Letters and Manuscripts — Volume 1 (1844 - 1868)


Ms 10, 1863

Temptations of the Young



Portions of this manuscript are published in HP 218.

I have been shown in regard to the temptations of the young. Satan is ever on their track, seeking to lead their inexperienced feet astray, and the youth seem ignorant of his devices. They do not guard themselves against the snares of the devil as they should. This foe is ever watchful, ever vigilant, and when the young cease watching their own hearts, cease guarding themselves, then Satan controls them and employs his arts against them. Secret prayer is the strength of the Christian. He cannot live and flourish in the Lord without constant watchfulness and earnest prayer. Jesus should be the object of our affections, but Satan will try to tear the affections from heavenly things and place them upon objects that are undeserving of our affection and love. 1LtMs, Ms 10, 1863, par. 1

The world is very corrupt, and worldlings have idols which they prefer before the Lord. The best affections of a great share of the world are bestowed upon worthless objects. The minds of the young, left unrestrained, are directed in a channel to suit their own corrupt nature. They relax their vigilance and watchfulness and bestow their affections upon each other, have special friends, special confidants, and when these friends are together, Jesus is not so much as named among them. Their conversation is not upon Christian experience, upon Christ, upon heaven, but upon frivolous things, and the minds of the girls are upon the boys and the boys’ minds are upon the girls. 1LtMs, Ms 10, 1863, par. 2

Young girls frequently make the advance and take a course to divert the attention of young men. It is not always thus, but more frequently by words and actions toward each other their affection is manifested and, while a few of the young are select associates, others are neglected and are not treated with due courtesy. This creates jealous feelings and unpleasant bickerings and destroys the true respect they should have for each other. These things require the parents to be on the watch, and when they discover the least signs of this evil they should check it. They can do it if their children are really striving to serve God; they will heed their advice. If not, they will be headstrong, think that they understand the matter better than their parents, and think their parents unnecessarily alarmed in regard to them. 1LtMs, Ms 10, 1863, par. 3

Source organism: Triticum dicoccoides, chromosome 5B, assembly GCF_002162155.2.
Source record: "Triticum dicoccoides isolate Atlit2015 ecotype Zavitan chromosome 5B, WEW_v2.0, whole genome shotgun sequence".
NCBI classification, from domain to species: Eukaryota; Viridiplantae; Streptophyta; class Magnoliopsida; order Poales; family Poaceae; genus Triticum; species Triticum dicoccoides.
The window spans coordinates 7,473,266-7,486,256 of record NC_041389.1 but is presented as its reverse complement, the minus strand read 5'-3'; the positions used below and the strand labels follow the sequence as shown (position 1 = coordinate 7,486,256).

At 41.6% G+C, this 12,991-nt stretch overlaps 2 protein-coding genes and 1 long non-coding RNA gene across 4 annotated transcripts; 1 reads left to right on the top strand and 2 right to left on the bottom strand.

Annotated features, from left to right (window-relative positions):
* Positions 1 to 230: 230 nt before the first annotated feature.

Such children do not know their own hearts. Their parents have experience, and who are so well prepared and qualified to shield, counsel, and lead their children as parents? They have an experience. The children are inexperienced, and that is why they are so easily led astray. They are unacquainted with the wiles of the devil, and at twelve, fourteen, fifteen, and sixteen think themselves young men and women, able to choose their own course and conduct themselves with propriety and caution. Parents should guard the virtues and morals of their children well, and give them daily lessons in virtue, modesty and correct deportment. 1LtMs, Ms 10, 1863, par. 4

Some parents do not have their own minds guarded. They are not elevated and their conversation is not elevated. They are too often joking and telling about marriages, and guessing who are the ones intending marriage, watching and misconstruing words and acts of Christians to mean wrong when there is not a shade of wrong and when their lives are blameless. Such mothers have not sanctified minds. Their children have a miserable example before them. They listen to this low joking and jesting and these witty remarks, and are learning lessons which unfit them to be true, whole-hearted followers of Christ. Such mothers can unblushingly make remarks and joke before boys and girls in regard to their getting married, and by thus doing they encourage immodest behaviour in their daughters and lead them to have their affections upon some boy, and their conversation is about this boy and that girl, and what that boy said and [The remainder of the manuscript is missing.] 1LtMs, Ms 10, 1863, par. 5